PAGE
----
Thanks to its purchase of Neverware, Google has a new Chrome OS expansion strategy. Chrome OS Flex is a free way to turn PCs and Macs into Chromebooks.
I’m thrilled to see the sheer volume of Chromebook coverage on the rise. Everyone once in a while though, I read the latest coverage and almost wish I hadn’t because it perpetuates Chromebook myths.
It’s easy to remotely control other computers from a Chromebook. Need to know how remotely control a Chromebook from another computer? Here you go.
There seem to be three main arguments against expensive Chromebooks. My thoughts on why those arguments are misguided.
New details of how Chromebooks will run Windows 10 and Windows apps appeared today, explaining more about the architecture and experience. Given that the Parallels solution is expected in the fall, this is another reason Windows 10X devices won’t be true Chromebook competitors for some time, if at all.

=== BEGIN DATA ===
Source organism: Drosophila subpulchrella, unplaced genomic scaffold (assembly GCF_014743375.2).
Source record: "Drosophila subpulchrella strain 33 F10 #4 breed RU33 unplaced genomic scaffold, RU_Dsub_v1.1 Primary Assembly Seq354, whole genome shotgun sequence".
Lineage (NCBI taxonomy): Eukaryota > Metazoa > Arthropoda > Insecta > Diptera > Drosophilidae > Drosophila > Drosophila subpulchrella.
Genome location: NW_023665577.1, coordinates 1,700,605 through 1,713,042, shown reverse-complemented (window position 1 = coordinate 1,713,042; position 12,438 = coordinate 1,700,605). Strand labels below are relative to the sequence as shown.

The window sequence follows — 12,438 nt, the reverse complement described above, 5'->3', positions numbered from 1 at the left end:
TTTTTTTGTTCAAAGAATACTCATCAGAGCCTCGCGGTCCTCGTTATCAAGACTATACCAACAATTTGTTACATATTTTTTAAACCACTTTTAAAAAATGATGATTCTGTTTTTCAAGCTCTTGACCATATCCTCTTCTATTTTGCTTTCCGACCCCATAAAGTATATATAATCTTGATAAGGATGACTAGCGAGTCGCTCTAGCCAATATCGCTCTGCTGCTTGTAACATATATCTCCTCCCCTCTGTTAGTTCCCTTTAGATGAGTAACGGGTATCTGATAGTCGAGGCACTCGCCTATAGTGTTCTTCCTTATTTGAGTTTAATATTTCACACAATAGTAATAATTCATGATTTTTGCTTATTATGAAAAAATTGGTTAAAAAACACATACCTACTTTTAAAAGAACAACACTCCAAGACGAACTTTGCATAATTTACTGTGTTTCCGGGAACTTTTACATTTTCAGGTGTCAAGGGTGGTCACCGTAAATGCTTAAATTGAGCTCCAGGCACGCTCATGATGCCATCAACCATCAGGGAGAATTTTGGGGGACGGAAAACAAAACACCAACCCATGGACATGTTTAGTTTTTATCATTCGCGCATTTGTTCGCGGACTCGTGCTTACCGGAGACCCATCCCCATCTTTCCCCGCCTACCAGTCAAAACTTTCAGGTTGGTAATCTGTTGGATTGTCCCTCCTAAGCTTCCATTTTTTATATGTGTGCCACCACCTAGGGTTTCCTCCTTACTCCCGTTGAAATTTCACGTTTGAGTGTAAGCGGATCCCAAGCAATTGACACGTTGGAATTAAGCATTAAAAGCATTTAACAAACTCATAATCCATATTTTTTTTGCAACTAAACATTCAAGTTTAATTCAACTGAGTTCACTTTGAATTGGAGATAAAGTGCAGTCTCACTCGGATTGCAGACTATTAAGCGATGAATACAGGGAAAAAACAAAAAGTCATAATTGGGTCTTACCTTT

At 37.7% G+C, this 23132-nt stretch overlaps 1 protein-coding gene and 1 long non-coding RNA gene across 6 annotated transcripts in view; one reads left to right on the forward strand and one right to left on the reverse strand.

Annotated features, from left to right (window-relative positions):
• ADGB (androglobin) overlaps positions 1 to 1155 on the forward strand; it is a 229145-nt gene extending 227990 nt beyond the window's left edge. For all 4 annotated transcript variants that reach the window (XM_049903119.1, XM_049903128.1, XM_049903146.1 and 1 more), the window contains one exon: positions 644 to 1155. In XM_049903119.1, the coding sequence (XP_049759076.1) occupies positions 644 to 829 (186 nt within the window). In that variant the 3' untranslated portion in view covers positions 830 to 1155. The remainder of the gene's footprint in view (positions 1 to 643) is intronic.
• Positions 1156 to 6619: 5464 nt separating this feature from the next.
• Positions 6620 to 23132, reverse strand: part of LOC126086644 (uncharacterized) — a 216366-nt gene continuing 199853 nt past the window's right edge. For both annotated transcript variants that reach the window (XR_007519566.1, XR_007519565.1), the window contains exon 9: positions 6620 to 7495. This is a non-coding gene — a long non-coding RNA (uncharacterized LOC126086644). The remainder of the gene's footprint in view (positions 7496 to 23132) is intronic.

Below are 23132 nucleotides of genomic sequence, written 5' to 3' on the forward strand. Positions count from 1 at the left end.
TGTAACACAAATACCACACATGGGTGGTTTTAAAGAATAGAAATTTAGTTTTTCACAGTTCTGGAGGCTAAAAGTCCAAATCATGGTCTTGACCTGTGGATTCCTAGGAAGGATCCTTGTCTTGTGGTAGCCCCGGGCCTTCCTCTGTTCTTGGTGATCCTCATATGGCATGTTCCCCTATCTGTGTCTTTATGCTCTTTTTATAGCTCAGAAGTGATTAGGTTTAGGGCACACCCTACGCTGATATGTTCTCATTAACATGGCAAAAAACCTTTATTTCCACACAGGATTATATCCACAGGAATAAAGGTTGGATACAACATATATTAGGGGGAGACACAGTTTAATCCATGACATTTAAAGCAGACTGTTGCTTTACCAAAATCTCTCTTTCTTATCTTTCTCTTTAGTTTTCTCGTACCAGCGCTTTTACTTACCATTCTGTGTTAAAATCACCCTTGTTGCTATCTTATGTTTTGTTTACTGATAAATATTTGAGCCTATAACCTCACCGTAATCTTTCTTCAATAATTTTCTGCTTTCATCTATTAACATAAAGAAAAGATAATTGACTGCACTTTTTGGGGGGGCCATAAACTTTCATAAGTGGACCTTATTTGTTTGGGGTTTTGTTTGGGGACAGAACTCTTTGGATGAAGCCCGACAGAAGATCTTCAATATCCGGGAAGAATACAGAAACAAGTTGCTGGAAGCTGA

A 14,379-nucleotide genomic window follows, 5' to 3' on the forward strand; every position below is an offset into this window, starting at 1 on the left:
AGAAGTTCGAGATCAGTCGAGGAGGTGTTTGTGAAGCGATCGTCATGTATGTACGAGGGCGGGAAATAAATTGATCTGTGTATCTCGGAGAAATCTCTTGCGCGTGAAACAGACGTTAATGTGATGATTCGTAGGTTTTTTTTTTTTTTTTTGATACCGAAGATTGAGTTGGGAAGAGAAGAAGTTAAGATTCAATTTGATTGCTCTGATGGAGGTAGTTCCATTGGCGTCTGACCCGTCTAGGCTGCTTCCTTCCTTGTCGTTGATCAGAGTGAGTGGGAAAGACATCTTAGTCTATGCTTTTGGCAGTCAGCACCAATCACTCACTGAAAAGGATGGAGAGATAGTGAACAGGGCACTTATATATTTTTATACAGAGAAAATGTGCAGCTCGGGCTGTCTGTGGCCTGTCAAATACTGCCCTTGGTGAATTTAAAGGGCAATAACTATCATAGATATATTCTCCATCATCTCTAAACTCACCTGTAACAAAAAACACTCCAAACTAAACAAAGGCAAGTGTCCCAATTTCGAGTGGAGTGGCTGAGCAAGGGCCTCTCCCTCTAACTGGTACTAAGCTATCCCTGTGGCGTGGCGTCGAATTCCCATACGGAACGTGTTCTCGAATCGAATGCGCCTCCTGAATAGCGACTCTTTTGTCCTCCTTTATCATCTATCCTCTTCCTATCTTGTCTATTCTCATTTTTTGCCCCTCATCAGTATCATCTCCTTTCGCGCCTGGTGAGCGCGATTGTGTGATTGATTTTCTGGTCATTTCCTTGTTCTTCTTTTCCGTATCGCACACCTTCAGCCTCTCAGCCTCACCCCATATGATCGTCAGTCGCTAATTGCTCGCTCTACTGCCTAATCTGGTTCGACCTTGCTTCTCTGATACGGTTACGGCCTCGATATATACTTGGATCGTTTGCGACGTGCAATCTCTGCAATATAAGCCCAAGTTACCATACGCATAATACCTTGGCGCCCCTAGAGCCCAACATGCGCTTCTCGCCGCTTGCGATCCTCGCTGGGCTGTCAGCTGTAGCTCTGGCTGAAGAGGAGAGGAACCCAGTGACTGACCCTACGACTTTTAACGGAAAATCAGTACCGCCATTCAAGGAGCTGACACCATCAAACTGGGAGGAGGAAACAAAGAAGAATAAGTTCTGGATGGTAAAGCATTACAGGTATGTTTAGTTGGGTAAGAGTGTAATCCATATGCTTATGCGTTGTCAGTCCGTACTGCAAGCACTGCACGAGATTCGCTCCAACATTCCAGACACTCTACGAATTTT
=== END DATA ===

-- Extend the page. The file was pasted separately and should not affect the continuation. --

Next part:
Reports of Windows 10X devices hitting next spring raise specters of the failed Windows RT effort as well these devices being Chromebook competitors. Here’s why they won’t be.
Wondering why a Chromebook with similar on-paper hardware specifications often costs more than a seemingly exact same Windows laptop? Here’s why.
Last summer, Project Campfire hinted at Chromebooks dual-booting into Windows. After some progress, the project has been quiet. New code shows it’s shutting down.
Recent internal testing of Microsoft Windows dual booting on the Pixelbook suggests Project Campfire is nearing the home stretch. Is Windows on a Chromebook something you might want? Don’t worry: Like Android and Linux, it’s optional for Chrome OS.
Leaked ads show a Pixelbook that looks like today’s version but with smaller bezels for a larger actual display. Expect newer Intel processors and perhaps a lower starting price.
Some think that dual-booting Windows on a Chromebook will make the devices “dead or at least on their way to becoming pointless.” I couldn’t disagree more. Here’s why.